The motions here are flexion of the shoulder and upward rotation of the scapula. So we need enough mobility in both parts to do this. We also need to stabilize the shoulder girdle. Without this stability, we lose support in the upper torso at the top of our Teaser.
The stability comes from making sure the arm bone is deep in the socket (using our rotator cuff muscles) and the scapulae hug the ribs in upward rotation (using serratus anterior plus upper and lower traps). Serratus feeds into the obliques which, in turn, help keep the torso erect. They also support the shoulder girdle. So they offer a two-way support system!
Lifting arms and legs to 60°
At this point, all the ducks are in a row. Now we help them “fly” by lifting the arms and legs higher, to around 60°. This adds more load to the core muscles, both in front and in back—deep core (inner unit, chiefly transversus abdominis, multifidus) and the outer unit obliques and erectors to name a few of the main players.
Reversing back to start
It’s not over yet! Reversing back down to the floor is super challenging because we have to work eccentrically—both in the abs as we lower the torso, and even more so in the psoas as we lower the legs. These muscles have to put on the brakes big time to control the descent back to the mat. Note that Teaser II is one of the best ways to strengthen psoas because of this eccentric phase of the exercise.
Is that all there is?
We have all the component parts now. But there is still something missing: Lumbopelvic Rhythm.
Lumbopelvic Rhythm is what helps all the parts move together like a well-oiled machine—in both the Rollup and Teaser. It’s the coordinated movement of the spine, especially the lumbar spine, together with the pelvis and hips.
For best results we want ribs in line with pelvis and a shallow supported curve in the spine on the way up to the top of our Teaser. The smother the ride, the more core control and the better the Lumbopelvic Rhythm, where everything falls into place as effortlessly as possible (work-in-progress, something to aim for!).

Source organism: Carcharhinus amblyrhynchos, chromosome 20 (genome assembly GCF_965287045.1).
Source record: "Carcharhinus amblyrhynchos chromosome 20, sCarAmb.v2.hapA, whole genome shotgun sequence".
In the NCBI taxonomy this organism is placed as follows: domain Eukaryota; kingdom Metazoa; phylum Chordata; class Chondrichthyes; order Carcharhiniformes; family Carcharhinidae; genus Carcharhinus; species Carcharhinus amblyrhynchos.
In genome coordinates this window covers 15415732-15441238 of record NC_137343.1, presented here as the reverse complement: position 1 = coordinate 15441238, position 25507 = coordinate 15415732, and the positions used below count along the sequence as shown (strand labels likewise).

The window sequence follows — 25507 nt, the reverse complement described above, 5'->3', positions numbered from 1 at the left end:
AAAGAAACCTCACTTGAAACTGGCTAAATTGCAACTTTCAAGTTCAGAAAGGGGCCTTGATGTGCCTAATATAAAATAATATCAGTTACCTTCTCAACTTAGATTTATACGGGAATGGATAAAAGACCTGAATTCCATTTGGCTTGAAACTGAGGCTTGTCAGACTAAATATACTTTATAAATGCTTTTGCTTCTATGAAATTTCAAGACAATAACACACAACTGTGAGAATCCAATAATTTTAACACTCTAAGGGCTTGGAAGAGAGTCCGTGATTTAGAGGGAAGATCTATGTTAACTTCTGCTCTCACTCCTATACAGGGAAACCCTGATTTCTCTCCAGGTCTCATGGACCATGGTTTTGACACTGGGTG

So why can’t I do Teaser?
The answer is any number of reasons, based on the long list above!
The first place to check is whether or not it’s possible to do the component parts of the exercise.
But before you start, think about helping yourself with the following (as necessary):
- Release tight hamstringsStanding Elephant often helps, or Downward Dog (add prancing)
- Mobilize hipsTry Knee Sways and Knee or Hip Circles
- Strengthening glutesBridge is a go-to exercise as well as Lunge or Squats
- Lengthening the low backPelvic tilts and rotations often work
- Conditioning inner and outer units of coreBreathing for inner unit and Side Bridge for core are good choices
- Moving the spine, especially the thoracic spineTry Thoracic Rotation, Cat/Cow, Mermaid/Sidebending
Focus on the midriff first and loosening up the spine. These are key areas to target.
Then go back and try the component parts again and see if there’s a change.
After you master the component parts, try putting the parts together into a Teaaer. Do whatever it takes to get closer and closer to the final exercise, including lifting one leg at a time or bending your knees.
Remember: It is a work-in-progress! Change comes with practice, patience and the passage of time.
Jane Aronovitch is a Pilates & Movement teacher. She is also a writer and author. Her book, Get on it: BOSU Balance Trainer, is available at Body Harmonics, Amazon and Chapters Indigo.
“I love making ideas clear so teachers can directly apply what they learn in concrete and practical ways – and people can make connections, feel better, move with ease, and have fun.”